An Article written by Llyr Powell – Chairman of the Centre for Welsh Studies

Leaving the EU gives us the opportunity to intensify protection of animal welfare, like cracking down on the transport of live animals to the continent.

Whilst a ban on live animal exports is not currently possible due to EU free trade rules, a ban could be introduced once the UK leaves the EU.

Live exports of animals has long been an emotive issue for years and in 2007 the UK’s ferry companies stopped accepting livestock. Just one private boat now takes animals from Ramsgate.

Every year over 400,000 live sheep and cattle are exported from the UK mostly for slaughter abroad. The National Farmers’ Union (NFU) estimates up to 20,000 live sheep from Wales were exported to Europe in 2017.

A House of Commons briefing report on live animal exports, published last month, showed that 483,859 sheep, 42,515 cattle, 10,615 pigs and 1,198 goats were exported from the UK to EU countries in 2016.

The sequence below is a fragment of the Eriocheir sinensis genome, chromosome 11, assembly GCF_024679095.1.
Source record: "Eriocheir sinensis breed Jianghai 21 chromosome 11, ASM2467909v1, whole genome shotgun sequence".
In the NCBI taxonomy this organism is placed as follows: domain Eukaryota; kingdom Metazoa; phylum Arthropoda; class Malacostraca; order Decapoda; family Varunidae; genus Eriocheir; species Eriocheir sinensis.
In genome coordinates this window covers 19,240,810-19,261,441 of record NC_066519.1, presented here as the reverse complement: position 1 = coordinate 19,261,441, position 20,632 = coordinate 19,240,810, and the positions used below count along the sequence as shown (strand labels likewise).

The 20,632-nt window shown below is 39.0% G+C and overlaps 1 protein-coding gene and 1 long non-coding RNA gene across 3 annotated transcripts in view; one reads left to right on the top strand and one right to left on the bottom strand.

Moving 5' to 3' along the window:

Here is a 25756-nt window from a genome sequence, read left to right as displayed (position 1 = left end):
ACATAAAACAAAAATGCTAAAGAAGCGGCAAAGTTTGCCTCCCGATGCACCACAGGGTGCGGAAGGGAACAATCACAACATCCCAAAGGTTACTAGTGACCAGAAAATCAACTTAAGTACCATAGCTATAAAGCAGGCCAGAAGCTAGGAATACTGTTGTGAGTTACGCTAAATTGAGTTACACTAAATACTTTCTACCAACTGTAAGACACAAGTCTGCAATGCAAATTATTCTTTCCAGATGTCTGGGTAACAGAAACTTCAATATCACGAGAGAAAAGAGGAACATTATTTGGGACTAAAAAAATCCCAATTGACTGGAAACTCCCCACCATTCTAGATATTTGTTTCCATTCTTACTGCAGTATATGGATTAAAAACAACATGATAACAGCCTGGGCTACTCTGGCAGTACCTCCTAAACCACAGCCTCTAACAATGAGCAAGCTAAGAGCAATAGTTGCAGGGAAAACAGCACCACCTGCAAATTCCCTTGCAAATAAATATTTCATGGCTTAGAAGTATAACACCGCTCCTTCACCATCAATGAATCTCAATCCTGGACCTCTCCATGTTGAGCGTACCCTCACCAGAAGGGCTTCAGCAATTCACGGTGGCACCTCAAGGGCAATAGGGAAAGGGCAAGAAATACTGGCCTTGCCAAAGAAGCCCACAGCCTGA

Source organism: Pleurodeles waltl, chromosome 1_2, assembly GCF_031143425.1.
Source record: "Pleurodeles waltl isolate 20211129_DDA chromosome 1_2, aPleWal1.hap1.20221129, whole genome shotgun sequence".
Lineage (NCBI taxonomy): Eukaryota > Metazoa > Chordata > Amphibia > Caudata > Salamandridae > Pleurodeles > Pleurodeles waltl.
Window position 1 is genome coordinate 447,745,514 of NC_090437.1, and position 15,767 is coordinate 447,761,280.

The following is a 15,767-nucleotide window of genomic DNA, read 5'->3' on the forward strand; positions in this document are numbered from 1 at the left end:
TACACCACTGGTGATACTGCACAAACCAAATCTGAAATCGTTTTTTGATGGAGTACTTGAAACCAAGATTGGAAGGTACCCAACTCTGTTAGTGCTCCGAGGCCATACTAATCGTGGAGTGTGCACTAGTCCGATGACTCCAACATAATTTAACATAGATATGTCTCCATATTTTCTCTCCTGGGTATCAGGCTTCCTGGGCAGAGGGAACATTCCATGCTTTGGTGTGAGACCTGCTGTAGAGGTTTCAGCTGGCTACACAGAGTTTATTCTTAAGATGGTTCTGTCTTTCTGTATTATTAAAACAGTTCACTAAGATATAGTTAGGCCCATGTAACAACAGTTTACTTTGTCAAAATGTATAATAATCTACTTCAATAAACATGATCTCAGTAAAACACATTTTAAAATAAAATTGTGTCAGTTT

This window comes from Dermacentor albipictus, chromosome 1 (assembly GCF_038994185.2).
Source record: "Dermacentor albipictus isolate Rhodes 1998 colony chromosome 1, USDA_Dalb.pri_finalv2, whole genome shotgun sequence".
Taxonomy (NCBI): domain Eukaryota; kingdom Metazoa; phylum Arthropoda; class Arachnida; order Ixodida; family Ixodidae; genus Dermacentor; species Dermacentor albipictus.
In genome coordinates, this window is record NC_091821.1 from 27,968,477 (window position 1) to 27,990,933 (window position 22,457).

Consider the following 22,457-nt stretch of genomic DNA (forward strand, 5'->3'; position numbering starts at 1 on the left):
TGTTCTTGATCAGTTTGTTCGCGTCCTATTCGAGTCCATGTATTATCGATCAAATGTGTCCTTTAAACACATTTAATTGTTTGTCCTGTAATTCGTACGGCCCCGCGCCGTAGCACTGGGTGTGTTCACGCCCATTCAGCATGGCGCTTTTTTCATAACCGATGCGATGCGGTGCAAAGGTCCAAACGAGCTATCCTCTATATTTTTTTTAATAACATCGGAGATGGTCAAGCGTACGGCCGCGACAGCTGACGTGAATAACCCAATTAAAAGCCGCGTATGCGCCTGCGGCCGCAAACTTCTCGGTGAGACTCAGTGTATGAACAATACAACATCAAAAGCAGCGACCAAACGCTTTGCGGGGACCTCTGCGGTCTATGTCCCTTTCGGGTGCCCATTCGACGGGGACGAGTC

During this period, the UK exported £1.6bn worth of live animals to the EU – England accounted for 82% of this total, with the east of England alone accounting for 64%. Scotland accounted for 8%, followed by Northern Ireland at 5% and Wales at 4%.

The numbers of animals involved has fallen and the trade from Wales remains small in comparison to England: in 2016 it was worth £11.2m to Welsh farmers against £264.9m in England and £30m in Scotland.

Whilst still in the EU, these unethical practises are almost impossible for the UK to withdraw from. Brexit gives us the chance to further our reputation as a world leader in animal rights.